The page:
Three weeks ago Christina and her Marine husband Mike were running their dog in the shallow water at Pinconning County Park about a mile from their home. Whenever they go down to the water with their dog Mike gives Christina his 14K white gold wedding band with 10 diamonds for safe keeping. Christina put it on her finger and forgot about it when she picked up a clump of dirt from the bottom of the lake and threw it for her dog to chase after. Off comes the ring and on goes the computer to search for a ring finder. Being that it was a 2 hour drive I had to make arrangements to visit them the following day. My detecting friend Dave B. and I talked to Christina and she explained where and how she threw the ring, so we set up a grid in the area which was the size of a basketball court. Once into the water we found that you could walk out hundreds of feet and get no deeper than about 3 feet. The problem was that the deeper you got the silt and clay got mushier. When we got a signal and dug we came up with silt and a big clump of clay to add to the problem when we swept the coil the water turned gray from the silt and clay.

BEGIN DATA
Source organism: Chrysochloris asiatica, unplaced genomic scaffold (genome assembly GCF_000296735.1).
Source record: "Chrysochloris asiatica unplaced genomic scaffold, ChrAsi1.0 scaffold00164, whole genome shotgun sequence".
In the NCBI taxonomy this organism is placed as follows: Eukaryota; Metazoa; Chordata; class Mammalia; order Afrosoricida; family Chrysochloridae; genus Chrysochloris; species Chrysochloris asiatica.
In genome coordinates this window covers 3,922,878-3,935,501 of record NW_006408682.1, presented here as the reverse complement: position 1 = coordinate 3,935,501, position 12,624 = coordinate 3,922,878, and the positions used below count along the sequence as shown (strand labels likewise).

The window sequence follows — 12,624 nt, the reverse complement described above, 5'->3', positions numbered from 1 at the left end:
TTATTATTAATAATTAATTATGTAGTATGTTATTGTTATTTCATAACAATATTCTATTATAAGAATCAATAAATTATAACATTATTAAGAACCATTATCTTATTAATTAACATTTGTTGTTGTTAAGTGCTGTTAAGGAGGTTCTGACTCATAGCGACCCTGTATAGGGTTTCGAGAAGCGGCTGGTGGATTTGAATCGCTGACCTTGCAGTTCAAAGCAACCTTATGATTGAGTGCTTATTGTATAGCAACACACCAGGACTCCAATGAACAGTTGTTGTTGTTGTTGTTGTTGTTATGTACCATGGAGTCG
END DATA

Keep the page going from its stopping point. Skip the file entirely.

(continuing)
After about a three hour search we told Christina and Mike that we could not find it but because Mike had just got out of the Marines and they were both going to school and looking for a job we wanted to help them. They paid me gas money and I told them that we would be back but the next time it was on my dime.
Last Monday, 2 weeks later, we again set up a grid starting from the deepest part where we were told the ring should be and then searching towards shore. We started at 11 am and slowly worked our way to the shore and at about 5 pm 10 feet from shore I got the hit I was looking for and yelled out to Dave “I found it”.
We went to Cristina and Mikes house and presented the ring to a very happy couple. Another long but fruitful day for thringfinders.
“remember a ring is not always where the person THINKS it was lost”